Moses’ final instructions pertain to men’s choices in life (Deut 30:15–20): if the people obeyed the word of God and abided by His commandments, they would be blessed; otherwise calamities would befall them. Moses clearly set out the choices that the people had—life or death, calamities or blessings—and implored them to select life.

The Hebrew name of the book of Deuteronomy is elleh haddebarim (These are the words), which are the first few words in the book of Deuteronomy. This book is said to be Moses’ reiteration of the Law as he neared the end of his life. When the Lord Jesus faced the temptations of Satan (Mt 4:1–11), He cited phrases from Deuteronomy on three occasions to overcome them (Deut 8:3; 6:16; 6:13).  These citations by the Lord Jesus reinforces the importance of the book of Deuteronomy.


            “This is he who was in the congregation in the wilderness with the Angel who spoke to him on Mount Sinai, and with our fathers, the one who received the living oracles to give to us.” (Acts 7:38)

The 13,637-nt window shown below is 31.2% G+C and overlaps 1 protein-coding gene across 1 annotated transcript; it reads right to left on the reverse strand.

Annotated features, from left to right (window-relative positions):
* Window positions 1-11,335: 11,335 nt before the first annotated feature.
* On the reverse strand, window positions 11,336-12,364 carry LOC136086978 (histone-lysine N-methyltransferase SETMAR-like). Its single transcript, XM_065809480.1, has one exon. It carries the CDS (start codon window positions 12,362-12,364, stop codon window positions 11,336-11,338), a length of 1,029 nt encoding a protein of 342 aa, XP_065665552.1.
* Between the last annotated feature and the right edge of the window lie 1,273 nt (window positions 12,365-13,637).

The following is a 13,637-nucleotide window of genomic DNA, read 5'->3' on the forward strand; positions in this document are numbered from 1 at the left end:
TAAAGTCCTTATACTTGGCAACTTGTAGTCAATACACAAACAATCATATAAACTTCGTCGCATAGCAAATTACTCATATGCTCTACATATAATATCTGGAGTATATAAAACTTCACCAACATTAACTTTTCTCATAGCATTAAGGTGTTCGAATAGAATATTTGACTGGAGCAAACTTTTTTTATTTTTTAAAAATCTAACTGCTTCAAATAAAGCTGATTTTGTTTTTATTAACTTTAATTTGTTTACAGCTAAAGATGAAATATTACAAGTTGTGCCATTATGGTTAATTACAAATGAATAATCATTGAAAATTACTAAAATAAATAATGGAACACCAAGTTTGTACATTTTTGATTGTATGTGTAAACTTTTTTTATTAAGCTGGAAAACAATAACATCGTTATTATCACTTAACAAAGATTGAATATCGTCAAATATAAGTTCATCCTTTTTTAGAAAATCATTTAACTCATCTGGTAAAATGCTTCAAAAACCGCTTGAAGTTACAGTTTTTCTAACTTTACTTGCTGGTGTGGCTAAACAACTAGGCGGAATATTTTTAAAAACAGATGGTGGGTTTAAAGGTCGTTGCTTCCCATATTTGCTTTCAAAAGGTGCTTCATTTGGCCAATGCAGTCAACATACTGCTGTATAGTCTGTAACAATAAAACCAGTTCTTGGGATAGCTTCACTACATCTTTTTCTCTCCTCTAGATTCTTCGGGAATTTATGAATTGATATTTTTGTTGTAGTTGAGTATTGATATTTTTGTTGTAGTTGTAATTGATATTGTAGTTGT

In his address to the Sanhedrin, Stephen referred to the people led by Moses as the congregation in the wilderness. During their forty years in the wilderness, the Israelites continually received the words of God—the living oracles.

Stephen used the word “congregation,” which is translated as “church” in the King James Version. In Greek, the word is ekklēsia (called out). The same word is translated as “church” in Ephesians 1:23 (“the church is the body of Christ”), Ephesians 3:10 (“now the manifold wisdom of God might be made known by the church to the principalities and powers in the heavenly places”) and Hebrews 12:23 (“to the general assembly and church of the firstborn”). They are the people of God whom He has called out from the land of Egypt (the bondage of sins) (Ex 19:3–6).